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Emily Welker, Published March 27 2014

Moorhead criminal justice students organize fundraiser Friday to get police dog for Clay County Sheriff's Department

DILWORTH – Criminal justice students at Minnesota State Community and Technical College in Moorhead are teaming up with law enforcement professionals to help the Clay County Sheriff’s Department hire a new colleague whose bark – and bite – are equally formidable.

Today’s benefit at the Dilworth VFW will raise money for the department to buy a new police dog, which the department hasn’t had since August 2012.

The dogs are critical when searching for a missing person or a suspect, and in drug busts, said Clay County Sheriff Bill Bergquist.

Since August 2012, Clay County has relied on Fargo or Moorhead to send over one of their K-9 teams to help in a drug bust or chasing a fleeing suspect, the sheriff said.

“I think it’s the most valuable tool we can have,” said Clay County Deputy Scott Steffes, who has worked with two canine partners, Jake and Indy.

Bergquist said the dog, which the department gets from the Czechoslovakia region, is expected to cost about $8,000.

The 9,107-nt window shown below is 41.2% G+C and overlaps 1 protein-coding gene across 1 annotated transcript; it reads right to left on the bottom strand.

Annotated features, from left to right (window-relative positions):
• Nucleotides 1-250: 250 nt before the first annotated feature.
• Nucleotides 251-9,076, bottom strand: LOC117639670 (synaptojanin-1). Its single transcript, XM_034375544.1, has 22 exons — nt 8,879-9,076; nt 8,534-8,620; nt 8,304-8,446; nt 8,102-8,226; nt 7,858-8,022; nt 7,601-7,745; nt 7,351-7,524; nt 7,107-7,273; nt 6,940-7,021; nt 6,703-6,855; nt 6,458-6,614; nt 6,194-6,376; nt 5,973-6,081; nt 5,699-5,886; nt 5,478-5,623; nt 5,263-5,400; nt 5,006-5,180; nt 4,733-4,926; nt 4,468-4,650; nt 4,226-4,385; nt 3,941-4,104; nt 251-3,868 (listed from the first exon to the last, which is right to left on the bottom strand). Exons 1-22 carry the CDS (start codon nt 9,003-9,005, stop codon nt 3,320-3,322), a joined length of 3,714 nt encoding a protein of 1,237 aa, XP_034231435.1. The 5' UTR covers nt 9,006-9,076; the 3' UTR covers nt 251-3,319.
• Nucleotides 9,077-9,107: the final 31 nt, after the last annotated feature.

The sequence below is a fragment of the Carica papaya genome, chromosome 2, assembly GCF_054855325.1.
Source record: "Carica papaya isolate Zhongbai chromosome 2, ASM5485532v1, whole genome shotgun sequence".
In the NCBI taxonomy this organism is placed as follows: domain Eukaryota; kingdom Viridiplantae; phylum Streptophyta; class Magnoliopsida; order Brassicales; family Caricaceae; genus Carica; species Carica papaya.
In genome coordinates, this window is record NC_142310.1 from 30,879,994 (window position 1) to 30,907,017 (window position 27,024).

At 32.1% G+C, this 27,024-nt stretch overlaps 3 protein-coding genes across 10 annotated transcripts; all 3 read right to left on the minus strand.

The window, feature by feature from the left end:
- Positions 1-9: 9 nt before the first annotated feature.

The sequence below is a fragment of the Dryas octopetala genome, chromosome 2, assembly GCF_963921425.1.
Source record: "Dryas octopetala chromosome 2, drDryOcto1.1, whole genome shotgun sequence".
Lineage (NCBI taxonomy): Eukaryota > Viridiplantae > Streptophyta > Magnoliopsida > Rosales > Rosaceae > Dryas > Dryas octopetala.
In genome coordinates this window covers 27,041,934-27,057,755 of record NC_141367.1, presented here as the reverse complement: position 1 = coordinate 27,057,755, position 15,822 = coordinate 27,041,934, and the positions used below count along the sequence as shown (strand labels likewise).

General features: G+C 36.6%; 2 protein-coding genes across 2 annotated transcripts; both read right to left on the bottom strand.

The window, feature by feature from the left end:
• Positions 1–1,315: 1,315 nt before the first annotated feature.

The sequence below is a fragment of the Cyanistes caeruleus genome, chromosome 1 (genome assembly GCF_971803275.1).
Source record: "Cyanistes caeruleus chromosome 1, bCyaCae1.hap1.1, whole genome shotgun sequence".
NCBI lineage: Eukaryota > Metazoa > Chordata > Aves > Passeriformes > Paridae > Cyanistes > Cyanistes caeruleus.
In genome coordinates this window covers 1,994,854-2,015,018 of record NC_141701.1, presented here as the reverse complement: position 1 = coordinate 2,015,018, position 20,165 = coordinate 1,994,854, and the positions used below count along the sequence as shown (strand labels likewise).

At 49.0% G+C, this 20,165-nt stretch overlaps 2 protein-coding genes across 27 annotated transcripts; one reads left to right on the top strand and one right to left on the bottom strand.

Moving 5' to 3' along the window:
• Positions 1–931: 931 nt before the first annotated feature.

Then the dog and a deputy will go through a 14-week training course in the Twin Cities, and the deputy’s car will be outfitted with special equipment for the dog.

That brings the initial outlay for the department to about $26,000, Bergquist said.

“It wasn’t something we could run right out and get another of,” he said.

The department lost its last dog after Deputy Ryan Carey was fired in July 2012.

Carey, who took ownership of his German shepherd partner Cuda when he was fired, transferred the dog to a prison in Delaware after Cuda bit his 4-year-old son in September 2012.

An arbitrator ruled last March that Clay County had to rehire Carey with back pay.

Carey said he plans to apply to do K-9 work when the department raises enough money to buy another dog.

“It’s a lot of work. It’s never-ending highs and lows with training the dogs,” said Carey, who added that the moments when he and the dog were involved in busts were among the high points of his career.

The potential for that kind of work was part of what inspired Kristina Hulter to organize the fundraiser.

“K-9 dogs are really – they’re different. They’re not like any ordinary animal. They’re like a human,” she said.

Hulter, president of the Minnesota State Community and Technical College Criminal Justice Association and a student at the technical college in Moorhead, hopes to become a K-9 handler when she graduates and becomes a police officer.

The student life association will match funds donated at today’s fundraiser, which begins at 5:30 p.m. with a pasta dinner and silent auction at the Dilworth VFW, 1505 Center Ave. W., she said.

“It’s phenomenal how the dogs are trained to do things,” she said.

If you go

What: K-9 fundraiser, pasta dinner and silent auction

When: 5:30 p.m. today

Where: Dilworth VFW, 1505 Center Ave. W.

Info: Free-will donations accepted at the door

For more information: Christina_hulter@my.minnesota.edu


Readers can reach Forum reporter Emily Welker at (701) 241-5541